Doping carbon-nanotube circuits for more reliable, faster, and power-efficient flexible devices
March 20, 2014
A Stanford University team has developed a process to create flexible chips using carbon nanotubes (CNTs) that can tolerate electrical noise (rapid fluctuations in voltage).
In principle, CNTs should be ideal for making flexible electronic circuitry. These ultra-thin carbon filaments have the physical strength to take the wear and tear of bending, and the electrical conductivity to perform any electronic task. But flexible CNTs circuits didn’t have the reliability and power-efficiency of rigid silicon chips.
Most silicon chips are based on a type of circuit design that allows them to function flawlessly even when the device experiences electrical noise. However, it is much more challenging to do so with CNT circuits.
Here’s the reason: electricity can travel through semiconductors in two different ways. It can jump from positive hole to positive hole, or it can push through a bunch of negative electrons like a beaded necklace. The first type of semiconductor is called a P-type, the second is called an N-type.
Engineers discovered that circuits based on a combination of P-type and N-type transistors perform reliably even when electrical noise occurs, and they also consume much less power. This type of circuit with both P-type and N-type transistors is called a complementary circuit (the “C” in CMOS). This ideal blend of conductive pathways is achieved by changing the atomic structure of silicon through the addition of minute amounts of useful substances — a process called “doping” (similar to creating alloys).
Doping CNTs to make them electrical-noise-resistant
The challenge facing the Stanford team was that CNTs are predominately P-type semiconductors and there was no easy way to dope these carbon filaments to add N-type characteristics.
A paper by the Stanford engineers in Proceedings of the National Academy of Sciences explains how they overcame this challenge: they treated CNTs with a chemical dopant they developed known as DMBI, and they used an inkjet printer to deposit this substance in precise locations on the circuit.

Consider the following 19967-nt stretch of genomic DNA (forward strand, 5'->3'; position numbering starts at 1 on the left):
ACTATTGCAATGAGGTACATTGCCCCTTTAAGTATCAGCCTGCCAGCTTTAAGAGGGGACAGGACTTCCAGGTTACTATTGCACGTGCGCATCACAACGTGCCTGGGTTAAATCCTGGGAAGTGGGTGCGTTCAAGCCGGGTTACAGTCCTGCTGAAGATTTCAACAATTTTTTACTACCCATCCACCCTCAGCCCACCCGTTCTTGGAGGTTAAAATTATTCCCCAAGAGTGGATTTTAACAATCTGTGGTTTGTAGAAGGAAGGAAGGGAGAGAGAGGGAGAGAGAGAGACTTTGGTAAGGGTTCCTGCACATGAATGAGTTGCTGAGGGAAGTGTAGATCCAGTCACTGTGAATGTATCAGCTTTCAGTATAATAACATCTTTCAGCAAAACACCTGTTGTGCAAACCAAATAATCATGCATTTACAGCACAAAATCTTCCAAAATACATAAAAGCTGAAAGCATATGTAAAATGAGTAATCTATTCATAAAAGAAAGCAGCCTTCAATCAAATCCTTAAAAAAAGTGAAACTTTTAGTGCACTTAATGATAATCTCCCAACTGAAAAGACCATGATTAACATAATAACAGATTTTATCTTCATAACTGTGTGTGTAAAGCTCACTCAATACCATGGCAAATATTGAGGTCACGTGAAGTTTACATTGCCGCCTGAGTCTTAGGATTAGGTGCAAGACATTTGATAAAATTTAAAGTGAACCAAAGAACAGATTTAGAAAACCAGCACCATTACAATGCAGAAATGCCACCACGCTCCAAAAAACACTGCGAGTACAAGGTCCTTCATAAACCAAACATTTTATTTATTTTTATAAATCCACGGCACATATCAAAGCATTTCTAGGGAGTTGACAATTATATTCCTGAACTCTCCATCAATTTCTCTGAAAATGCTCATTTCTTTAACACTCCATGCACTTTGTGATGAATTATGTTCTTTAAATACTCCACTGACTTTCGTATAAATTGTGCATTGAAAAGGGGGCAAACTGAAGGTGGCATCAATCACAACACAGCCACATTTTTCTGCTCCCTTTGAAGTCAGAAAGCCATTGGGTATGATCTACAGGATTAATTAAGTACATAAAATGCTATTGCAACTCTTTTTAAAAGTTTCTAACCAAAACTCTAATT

“This is the first time anyone has designed flexible CNT circuits that have both high immunity to electrical noise and low power consumption, ” said Zhenan Bao, a professor of chemical engineering at Stanford with a courtesy appointment in Chemistry and Materials Science and Engineering.
(The Stanford process also has some potential application to rigid CNTs. Although other engineers have previously doped rigid CNTs to create this immunity to electrical noise, the precise and finely tuned Stanford process outperforms these prior efforts, according to Bao, suggesting that it could be useful for both flexible and rigid CNT circuitry.)
However, Bao has focused her research on flexible CNTs, which compete with other experimental materials, such as specially formulated plastics, to become the foundation for bendable electronics, just as silicon has been the basis for rigid electronics.
As a relatively new material, CNTs are playing catch up to plastics, which are closer to mass market use for such things as bendable display screens. The Stanford doping process moves flexible CNTs closer toward commercialization because it shows how to create the P-N blend, and the resultant improvements in reliability and power consumption.
Although much work lies ahead to make CNTs commercial, Bao believes these carbon filaments are the future of flexible electronics, because they are strong enough to bend and stretch, while also being capable of delivering faster performance than plastic circuitry.
Abstract of Proceedings of the National Academy of Sciences paper
Tuning the threshold voltage of a transistor is crucial for realizing robust digital circuits. For silicon transistors, the threshold voltage can be accurately controlled by doping. However, it remains challenging to tune the threshold voltage of single-wall nanotube (SWNT) thin-film transistors. Here, we report a facile method to controllably n-dope SWNTs using 1H-benzoimidazole derivatives processed via either solution coating or vacuum deposition. The threshold voltages of our polythiophene-sorted SWNT thin-film transistors can be tuned accurately and continuously over a wide range. Photoelectron spectroscopy measurements confirmed that the SWNT Fermi level shifted to the conduction band edge with increasing doping concentration. Using this doping approach, we proceeded to fabricate SWNT complementary inverters by inkjet printing of the dopants. We observed an unprecedented noise margin of 28 V at VDD = 80 V (70% of 1/2VDD) and a gain of 85. Additionally, robust SWNT complementary metal−oxide−semiconductor inverter (noise margin 72% of 1/2VDD) and logic gates with rail-to-rail output voltage swing and subnanowatt power consumption were fabricated onto a highly flexible substrate.